Can We forecast copper river salmon run timing
January 25th | 12:00 - 2:00pm | whitby Room
This meeting will initiate conversation about the data, tools, and expertise necessary to forecast Copper River salmon run timing and may lead to the development of a pilot project. Interested individuals with data or expertise to contribute are welcome.
Arctic Research Planning Night
January 25th | 7:00 - 9:00pm | Quarter Deck
Fairweather Science is hosting the annual Arctic Research Planning Night at the Quarterdeck. This event is held to facilitate collaboration, networking, and knowledge sharing among Arctic researchers. We welcome everyone interested in discussing Arctic research. As with previous years, please either send in advance or bring a thumb drive with a few slides that outlines your research plans for 2018 and beyond. Please include vessel, location of study, duration of cruise, objectives, types of data to be collected, available bunk space, and length of contract. Onshore researchers are also welcome to share information. Slides may be sent to Sheyna Wisdom at Fairweather Science (email@example.com). No RSVP is required and it is an open invitation. Beer/wine and appetizers will be provided by Fairweather Science. The Arctic Research Consortium of the U.S. (ARCUS) will have a resource table at the event, with staff present to help you get better connected with the broader Arctic research community through communication, coordination, and collaboration.
Pollock Conservation Cooperative Research Center PI Symposium
January 26th | 7:00 - 5:00PM | Quadrant Room
The PCCRC PI Symposium features progress reports and project completion reports for current projects funded by the PCCRC. A schedule of presentations will be posted at PCCRC.org.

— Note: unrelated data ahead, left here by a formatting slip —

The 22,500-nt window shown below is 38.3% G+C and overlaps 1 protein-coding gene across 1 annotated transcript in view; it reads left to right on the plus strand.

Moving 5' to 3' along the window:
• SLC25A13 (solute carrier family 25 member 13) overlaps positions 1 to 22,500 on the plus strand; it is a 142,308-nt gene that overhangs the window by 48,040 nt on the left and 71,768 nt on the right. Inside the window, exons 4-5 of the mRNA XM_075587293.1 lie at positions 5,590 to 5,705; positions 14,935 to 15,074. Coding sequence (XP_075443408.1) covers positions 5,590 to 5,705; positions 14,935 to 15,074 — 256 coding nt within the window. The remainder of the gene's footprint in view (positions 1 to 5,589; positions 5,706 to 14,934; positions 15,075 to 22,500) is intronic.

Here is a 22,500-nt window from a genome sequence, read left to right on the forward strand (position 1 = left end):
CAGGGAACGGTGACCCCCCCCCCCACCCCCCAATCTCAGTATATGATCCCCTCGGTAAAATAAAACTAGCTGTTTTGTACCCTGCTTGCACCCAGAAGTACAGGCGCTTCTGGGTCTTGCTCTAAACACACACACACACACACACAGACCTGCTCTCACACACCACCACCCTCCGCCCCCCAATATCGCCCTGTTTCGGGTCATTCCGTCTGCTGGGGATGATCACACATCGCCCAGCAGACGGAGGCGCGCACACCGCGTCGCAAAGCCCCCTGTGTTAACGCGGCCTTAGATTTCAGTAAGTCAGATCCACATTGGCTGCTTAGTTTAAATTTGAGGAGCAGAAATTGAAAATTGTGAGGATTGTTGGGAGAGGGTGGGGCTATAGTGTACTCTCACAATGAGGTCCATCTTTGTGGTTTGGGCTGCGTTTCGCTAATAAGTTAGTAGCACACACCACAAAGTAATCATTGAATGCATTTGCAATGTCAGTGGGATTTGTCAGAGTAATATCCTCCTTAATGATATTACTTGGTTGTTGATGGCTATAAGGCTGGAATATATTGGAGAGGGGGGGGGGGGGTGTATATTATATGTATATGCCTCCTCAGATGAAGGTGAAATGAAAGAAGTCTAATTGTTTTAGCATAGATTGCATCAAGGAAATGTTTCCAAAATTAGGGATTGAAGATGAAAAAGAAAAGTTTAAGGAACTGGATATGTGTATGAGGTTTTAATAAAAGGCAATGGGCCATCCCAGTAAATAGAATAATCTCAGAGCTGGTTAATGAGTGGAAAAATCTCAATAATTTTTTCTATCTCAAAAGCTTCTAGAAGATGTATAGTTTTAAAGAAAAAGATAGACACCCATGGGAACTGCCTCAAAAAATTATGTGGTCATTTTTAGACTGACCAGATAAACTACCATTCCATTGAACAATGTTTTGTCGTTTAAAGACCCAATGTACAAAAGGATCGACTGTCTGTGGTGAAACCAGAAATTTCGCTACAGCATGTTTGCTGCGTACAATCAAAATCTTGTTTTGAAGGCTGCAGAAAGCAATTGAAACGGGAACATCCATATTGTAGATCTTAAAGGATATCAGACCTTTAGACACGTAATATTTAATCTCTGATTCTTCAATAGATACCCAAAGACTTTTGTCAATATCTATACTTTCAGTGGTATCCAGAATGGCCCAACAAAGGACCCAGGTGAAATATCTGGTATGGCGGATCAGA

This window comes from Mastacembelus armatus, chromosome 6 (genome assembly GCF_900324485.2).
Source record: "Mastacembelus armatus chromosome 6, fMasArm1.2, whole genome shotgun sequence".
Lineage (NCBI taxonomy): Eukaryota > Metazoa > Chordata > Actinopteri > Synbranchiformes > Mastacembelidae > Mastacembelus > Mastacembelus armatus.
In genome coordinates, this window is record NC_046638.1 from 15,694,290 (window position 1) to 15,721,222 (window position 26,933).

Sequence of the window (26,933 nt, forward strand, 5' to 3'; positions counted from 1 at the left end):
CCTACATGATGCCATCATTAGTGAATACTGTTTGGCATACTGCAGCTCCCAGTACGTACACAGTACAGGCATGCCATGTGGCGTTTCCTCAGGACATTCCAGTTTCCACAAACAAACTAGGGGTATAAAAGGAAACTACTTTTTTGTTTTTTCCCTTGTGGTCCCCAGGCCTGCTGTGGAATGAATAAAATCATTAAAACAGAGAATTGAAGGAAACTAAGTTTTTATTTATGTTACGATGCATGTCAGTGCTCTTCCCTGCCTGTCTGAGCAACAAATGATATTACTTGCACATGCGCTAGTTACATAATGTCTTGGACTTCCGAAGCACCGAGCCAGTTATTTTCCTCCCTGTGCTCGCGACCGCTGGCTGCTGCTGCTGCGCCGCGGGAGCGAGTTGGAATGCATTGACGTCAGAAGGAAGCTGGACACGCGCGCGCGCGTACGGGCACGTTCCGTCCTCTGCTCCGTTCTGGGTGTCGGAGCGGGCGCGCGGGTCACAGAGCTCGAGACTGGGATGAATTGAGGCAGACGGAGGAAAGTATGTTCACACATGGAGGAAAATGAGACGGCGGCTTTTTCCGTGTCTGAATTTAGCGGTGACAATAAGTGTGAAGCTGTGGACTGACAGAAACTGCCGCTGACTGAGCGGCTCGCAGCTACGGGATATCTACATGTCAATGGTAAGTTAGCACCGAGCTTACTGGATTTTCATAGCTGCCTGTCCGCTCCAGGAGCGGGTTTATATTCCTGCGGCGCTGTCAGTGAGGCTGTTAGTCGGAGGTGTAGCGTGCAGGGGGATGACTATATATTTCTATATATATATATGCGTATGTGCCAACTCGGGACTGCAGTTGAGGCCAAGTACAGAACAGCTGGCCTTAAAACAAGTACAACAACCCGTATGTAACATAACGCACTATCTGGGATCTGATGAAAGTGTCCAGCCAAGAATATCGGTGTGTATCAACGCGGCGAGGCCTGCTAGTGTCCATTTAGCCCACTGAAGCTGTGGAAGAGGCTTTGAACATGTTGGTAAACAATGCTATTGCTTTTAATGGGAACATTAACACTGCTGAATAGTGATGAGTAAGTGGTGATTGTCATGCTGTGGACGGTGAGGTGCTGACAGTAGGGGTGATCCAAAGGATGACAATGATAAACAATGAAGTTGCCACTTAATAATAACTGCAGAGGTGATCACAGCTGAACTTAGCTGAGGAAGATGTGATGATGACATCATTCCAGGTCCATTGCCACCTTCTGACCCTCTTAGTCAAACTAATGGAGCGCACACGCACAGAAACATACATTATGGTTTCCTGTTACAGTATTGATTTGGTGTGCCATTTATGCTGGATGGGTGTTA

Circulation and Hydrography of the Northeastern Chukchi Sea
January 26th | 9:00 - 11:00am | Voyager Room
An intensive sampling program of the northeastern Chukchi Sea was conducted from 2009 to 2014 with BOEM and partner funding. Thomas Weingartner will present a synthesis of data collected during this program, along with that from other agencies, to develop an improved understanding of the physical oceanography of the northeastern Chukchi shelf, as well as exchanges between the Chukchi/Beaufort shelves and the adjacent basin.
January 26th | 9:00 - 12:00pm | Club I
This workshop will provide an overview of how to write metadata to describing scientific datasets. Presenters will demystify the content and scope of scientific metadata, describe its value to funders and scientists, and guide attendees on best practices for writing standards-compliant metadata. Attendees will gain a practical understanding of the information that makes up a metadata record while practicing by using the Research Workspace Metadata Editor. This workshop is aimed at scientists and technicians tasked with writing metadata or who want to better understand metadata and its creation. Attendees should bring a laptop and dataset of their own that they want to begin documenting. For more information, email your questions to metadata@axiomdatascience.
Microplastics Contamination of the North Pacific and Bering Seas
January 26th | 9:00am - 12:00pm | Easter Island Room